I took the coffee to Craven Conservation Group's AGM on Tuesday Evening and told everyone we would be drinking it. Unfortunately the meeting went on so long that we abandoned coffee and the mince pies that I had brought too.  However one member was keen to buy a jar and did!

I took a jar to show Settle Spinner's group on Tuesday.  And gave a jar to St John's Church for their Tuesday Coffee Mornings.


Tuesday 9 November 2010

Autumn 2010 Views + St John's Church Settle

Here is a picture of St John's on 30th October. In the background above the railway bridge you can see Castleberg rock with the flag flying

On 3 November I walked up through Castleberg Woods

..over the fallen leaves

 Castleberg Rock. From Here you can see St John's in the distance, bang in the centre and a little to the right

But from the top of the rock you get a better view of Settle - I should try and join these three pictures to make a panorama. The church is on the right side of the right picture.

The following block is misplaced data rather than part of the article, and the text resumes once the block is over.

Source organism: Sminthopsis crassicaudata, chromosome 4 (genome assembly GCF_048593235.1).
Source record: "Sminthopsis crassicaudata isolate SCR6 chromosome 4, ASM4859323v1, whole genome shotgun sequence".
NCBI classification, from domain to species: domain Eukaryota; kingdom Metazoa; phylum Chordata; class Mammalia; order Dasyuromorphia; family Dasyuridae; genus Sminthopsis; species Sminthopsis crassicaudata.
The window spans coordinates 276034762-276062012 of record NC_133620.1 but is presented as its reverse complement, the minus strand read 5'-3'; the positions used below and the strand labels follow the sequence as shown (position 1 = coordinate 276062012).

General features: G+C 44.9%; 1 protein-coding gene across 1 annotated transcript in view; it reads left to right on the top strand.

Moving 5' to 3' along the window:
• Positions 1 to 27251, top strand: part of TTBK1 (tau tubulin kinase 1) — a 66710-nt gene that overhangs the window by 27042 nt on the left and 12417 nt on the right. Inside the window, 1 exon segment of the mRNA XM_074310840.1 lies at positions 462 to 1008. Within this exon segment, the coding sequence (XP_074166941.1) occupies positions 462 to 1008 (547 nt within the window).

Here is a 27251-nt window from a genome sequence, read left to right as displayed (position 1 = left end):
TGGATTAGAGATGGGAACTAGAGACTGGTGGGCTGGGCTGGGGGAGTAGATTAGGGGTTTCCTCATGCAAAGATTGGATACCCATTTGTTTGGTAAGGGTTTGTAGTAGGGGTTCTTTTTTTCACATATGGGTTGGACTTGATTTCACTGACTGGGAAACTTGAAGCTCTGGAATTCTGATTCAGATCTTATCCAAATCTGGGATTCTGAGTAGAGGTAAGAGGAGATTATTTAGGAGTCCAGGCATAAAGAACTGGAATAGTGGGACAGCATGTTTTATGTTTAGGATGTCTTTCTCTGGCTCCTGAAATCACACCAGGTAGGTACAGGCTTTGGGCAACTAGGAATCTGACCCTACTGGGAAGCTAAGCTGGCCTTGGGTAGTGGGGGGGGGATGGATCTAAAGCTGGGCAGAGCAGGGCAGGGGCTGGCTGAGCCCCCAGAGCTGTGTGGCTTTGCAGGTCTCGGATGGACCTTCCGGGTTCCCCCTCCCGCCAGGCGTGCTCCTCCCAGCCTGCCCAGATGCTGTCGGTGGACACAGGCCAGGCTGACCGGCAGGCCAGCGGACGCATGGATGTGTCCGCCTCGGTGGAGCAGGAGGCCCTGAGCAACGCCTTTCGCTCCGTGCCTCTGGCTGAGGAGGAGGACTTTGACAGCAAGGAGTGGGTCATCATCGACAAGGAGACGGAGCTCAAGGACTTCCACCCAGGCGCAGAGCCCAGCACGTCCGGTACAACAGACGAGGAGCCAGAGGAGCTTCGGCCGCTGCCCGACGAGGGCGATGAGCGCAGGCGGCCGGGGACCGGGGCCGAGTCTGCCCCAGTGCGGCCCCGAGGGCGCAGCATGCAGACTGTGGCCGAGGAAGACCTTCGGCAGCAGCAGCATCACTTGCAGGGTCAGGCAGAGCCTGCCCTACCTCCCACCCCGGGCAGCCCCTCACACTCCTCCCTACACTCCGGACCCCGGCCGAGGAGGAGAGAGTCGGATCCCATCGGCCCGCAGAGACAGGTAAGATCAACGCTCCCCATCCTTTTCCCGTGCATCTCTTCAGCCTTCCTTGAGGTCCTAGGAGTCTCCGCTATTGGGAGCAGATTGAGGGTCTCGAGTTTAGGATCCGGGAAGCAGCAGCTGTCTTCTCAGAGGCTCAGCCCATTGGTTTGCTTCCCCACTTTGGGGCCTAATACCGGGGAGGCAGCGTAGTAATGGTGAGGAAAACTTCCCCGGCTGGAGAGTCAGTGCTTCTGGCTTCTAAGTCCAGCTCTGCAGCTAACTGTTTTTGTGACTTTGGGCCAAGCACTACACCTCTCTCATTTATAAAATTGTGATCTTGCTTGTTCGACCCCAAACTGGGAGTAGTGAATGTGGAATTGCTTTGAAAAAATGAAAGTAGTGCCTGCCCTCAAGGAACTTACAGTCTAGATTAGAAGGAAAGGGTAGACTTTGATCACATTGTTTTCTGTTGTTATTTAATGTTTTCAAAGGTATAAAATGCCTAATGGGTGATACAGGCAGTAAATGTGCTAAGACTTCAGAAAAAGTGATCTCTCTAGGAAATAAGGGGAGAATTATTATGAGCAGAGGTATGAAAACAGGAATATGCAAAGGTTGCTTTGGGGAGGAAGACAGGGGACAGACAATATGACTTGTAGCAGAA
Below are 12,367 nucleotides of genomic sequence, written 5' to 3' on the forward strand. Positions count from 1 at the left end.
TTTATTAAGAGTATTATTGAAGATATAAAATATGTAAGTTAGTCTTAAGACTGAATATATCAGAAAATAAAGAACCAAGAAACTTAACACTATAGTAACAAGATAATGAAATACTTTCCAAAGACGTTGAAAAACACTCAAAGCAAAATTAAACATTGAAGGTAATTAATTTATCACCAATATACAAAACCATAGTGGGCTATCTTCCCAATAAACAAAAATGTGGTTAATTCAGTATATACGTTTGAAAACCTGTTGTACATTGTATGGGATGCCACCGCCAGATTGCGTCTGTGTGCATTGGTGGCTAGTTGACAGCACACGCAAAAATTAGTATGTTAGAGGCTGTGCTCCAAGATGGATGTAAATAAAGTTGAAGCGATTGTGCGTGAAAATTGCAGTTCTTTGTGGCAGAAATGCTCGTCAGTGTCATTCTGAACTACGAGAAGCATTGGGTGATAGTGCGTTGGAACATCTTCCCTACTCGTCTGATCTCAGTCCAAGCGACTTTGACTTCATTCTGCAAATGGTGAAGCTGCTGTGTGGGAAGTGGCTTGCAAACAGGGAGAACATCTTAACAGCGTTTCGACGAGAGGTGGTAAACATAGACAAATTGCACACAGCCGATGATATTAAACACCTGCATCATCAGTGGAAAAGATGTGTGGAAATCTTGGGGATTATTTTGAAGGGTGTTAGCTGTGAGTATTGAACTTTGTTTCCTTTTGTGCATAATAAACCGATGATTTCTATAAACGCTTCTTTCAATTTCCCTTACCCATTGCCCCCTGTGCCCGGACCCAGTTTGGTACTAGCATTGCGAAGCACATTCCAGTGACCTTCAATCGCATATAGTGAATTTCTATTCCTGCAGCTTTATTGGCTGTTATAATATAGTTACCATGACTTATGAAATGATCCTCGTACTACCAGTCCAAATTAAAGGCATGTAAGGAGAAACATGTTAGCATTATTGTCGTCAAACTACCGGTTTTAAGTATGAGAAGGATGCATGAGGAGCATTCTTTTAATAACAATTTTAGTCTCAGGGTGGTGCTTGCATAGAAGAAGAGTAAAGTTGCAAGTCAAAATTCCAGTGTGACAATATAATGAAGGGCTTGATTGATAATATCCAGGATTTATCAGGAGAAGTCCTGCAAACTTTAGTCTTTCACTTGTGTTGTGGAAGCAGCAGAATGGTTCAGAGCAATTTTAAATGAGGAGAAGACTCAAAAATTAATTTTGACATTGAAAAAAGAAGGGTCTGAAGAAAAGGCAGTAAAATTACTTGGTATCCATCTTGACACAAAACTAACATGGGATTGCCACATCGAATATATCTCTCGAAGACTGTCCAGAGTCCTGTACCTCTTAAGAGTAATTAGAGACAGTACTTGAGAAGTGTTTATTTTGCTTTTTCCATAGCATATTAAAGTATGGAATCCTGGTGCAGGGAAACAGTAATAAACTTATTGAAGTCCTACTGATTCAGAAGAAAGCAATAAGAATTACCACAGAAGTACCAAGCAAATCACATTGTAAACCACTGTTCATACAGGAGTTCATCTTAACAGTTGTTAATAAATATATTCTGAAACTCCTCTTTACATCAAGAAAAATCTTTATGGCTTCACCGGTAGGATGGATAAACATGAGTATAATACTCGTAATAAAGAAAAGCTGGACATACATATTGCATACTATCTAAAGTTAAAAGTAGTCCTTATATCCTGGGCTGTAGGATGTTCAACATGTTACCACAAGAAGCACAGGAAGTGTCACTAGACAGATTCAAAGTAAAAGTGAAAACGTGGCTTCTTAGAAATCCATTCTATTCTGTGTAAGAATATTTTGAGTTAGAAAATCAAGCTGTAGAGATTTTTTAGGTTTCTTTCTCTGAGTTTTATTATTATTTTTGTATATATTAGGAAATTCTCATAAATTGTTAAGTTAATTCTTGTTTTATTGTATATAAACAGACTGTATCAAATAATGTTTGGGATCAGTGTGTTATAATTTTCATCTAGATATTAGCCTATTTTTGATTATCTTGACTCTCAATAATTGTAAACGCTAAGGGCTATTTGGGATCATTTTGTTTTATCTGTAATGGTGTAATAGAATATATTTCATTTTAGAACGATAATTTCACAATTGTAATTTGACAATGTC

Here is the right picture enlarged

 You see the road in the centre above, and being crossed by the railway?

To the left of the road is St John's Methodist Church Hall

and to the right is the church (Remember you can click on the pictures to get large versions)

At road level,  the Settle Carlisle arch frames the church.

I enjoyed making the most of the autumn colours.

Sunday 7 November 2010

Nagoya Poster at Allhallowgate

Here is a Nagoya poster on the display board at Allhallowgate Methodist Church in Ripon on Thursday 4 November. This church had a float on the theme "Noah's Ark" for the St Wilfrid Festival in Ripon in summer and you can see some of the models of animal heads on the window sill.

Monday 1 November 2010

Molina caerulea - Purple Moor-grass

Newby Moor Looking to Ingleborough
 Late Novemeber 2009

Purple Moor-grass leaves start to die in October.

By November hillsides dominated by Purple Morr-grass appear white in the distance.

I love to plunge my hands into the dead leaves and lift a pile high in the air, scattering the leaves in the wind. The blades are spiralled  like spiral wood savings, like curly ribbon prepared for a parcel.

"This is Britain's only deciduous grass" I say and watch as the leaves flutter away.